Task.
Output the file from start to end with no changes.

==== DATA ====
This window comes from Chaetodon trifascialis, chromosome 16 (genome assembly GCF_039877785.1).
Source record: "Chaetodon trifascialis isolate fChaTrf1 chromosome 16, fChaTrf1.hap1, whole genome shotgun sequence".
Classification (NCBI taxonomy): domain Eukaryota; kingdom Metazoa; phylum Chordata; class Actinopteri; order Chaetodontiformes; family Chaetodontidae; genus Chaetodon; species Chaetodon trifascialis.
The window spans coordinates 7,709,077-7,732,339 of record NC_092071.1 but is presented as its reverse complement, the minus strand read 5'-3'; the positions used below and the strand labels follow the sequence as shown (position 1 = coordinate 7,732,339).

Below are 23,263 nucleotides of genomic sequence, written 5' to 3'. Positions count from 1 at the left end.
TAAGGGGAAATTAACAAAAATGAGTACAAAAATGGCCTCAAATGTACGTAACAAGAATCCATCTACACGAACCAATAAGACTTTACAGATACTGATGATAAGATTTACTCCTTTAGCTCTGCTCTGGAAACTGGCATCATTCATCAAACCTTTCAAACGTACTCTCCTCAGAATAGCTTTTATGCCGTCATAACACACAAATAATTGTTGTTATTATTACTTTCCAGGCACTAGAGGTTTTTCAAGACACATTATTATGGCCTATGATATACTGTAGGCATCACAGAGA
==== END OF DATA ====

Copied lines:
This window comes from Chaetodon trifascialis, chromosome 16 (genome assembly GCF_039877785.1).
Source record: "Chaetodon trifascialis isolate fChaTrf1 chromosome 16, fChaTrf1.hap1, whole genome shotgun sequence".
Classification (NCBI taxonomy): domain Eukaryota; kingdom Metazoa; phylum Chordata; class Actinopteri; order Chaetodontiformes; family Chaetodontidae; genus Chaetodon; species Chaetodon trifascialis.
The window spans coordinates 7,709,077-7,732,339 of record NC_092071.1 but is presented as its reverse complement, the minus strand read 5'-3'; the positions used below and the strand labels follow the sequence as shown (position 1 = coordinate 7,732,339).

Below are 23,263 nucleotides of genomic sequence, written 5' to 3'. Positions count from 1 at the left end.
TAAGGGGAAATTAACAAAAATGAGTACAAAAATGGCCTCAAATGTACGTAACAAGAATCCATCTACACGAACCAATAAGACTTTACAGATACTGATGATAAGATTTACTCCTTTAGCTCTGCTCTGGAAACTGGCATCATTCATCAAACCTTTCAAACGTACTCTCCTCAGAATAGCTTTTATGCCGTCATAACACACAAATAATTGTTGTTATTATTACTTTCCAGGCACTAGAGGTTTTTCAAGACACATTATTATGGCCTATGATATACTGTAGGCATCACAGAGA